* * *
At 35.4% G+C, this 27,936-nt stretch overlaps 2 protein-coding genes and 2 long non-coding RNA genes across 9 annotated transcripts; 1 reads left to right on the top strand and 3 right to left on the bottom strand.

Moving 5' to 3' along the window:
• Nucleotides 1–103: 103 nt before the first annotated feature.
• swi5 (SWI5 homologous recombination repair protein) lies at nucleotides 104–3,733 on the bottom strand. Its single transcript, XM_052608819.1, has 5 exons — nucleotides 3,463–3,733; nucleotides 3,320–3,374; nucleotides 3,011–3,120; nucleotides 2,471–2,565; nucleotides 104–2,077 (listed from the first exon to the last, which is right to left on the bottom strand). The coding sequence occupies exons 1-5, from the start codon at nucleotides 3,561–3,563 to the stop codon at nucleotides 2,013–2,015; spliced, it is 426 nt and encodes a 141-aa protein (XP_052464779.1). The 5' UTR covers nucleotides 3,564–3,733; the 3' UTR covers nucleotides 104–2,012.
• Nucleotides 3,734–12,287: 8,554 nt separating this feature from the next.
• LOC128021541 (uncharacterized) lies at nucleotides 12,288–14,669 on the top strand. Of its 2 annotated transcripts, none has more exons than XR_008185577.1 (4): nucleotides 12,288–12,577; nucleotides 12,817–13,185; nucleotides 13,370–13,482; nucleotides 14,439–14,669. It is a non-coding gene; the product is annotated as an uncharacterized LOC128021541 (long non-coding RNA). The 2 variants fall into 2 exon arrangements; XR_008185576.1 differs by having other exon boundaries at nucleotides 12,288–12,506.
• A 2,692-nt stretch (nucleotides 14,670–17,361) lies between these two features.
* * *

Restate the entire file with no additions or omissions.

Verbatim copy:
At 35.4% G+C, this 27,936-nt stretch overlaps 2 protein-coding genes and 2 long non-coding RNA genes across 9 annotated transcripts; 1 reads left to right on the top strand and 3 right to left on the bottom strand.

Moving 5' to 3' along the window:
• Nucleotides 1–103: 103 nt before the first annotated feature.
• swi5 (SWI5 homologous recombination repair protein) lies at nucleotides 104–3,733 on the bottom strand. Its single transcript, XM_052608819.1, has 5 exons — nucleotides 3,463–3,733; nucleotides 3,320–3,374; nucleotides 3,011–3,120; nucleotides 2,471–2,565; nucleotides 104–2,077 (listed from the first exon to the last, which is right to left on the bottom strand). The coding sequence occupies exons 1-5, from the start codon at nucleotides 3,561–3,563 to the stop codon at nucleotides 2,013–2,015; spliced, it is 426 nt and encodes a 141-aa protein (XP_052464779.1). The 5' UTR covers nucleotides 3,564–3,733; the 3' UTR covers nucleotides 104–2,012.
• Nucleotides 3,734–12,287: 8,554 nt separating this feature from the next.
• LOC128021541 (uncharacterized) lies at nucleotides 12,288–14,669 on the top strand. Of its 2 annotated transcripts, none has more exons than XR_008185577.1 (4): nucleotides 12,288–12,577; nucleotides 12,817–13,185; nucleotides 13,370–13,482; nucleotides 14,439–14,669. It is a non-coding gene; the product is annotated as an uncharacterized LOC128021541 (long non-coding RNA). The 2 variants fall into 2 exon arrangements; XR_008185576.1 differs by having other exon boundaries at nucleotides 12,288–12,506.
• A 2,692-nt stretch (nucleotides 14,670–17,361) lies between these two features.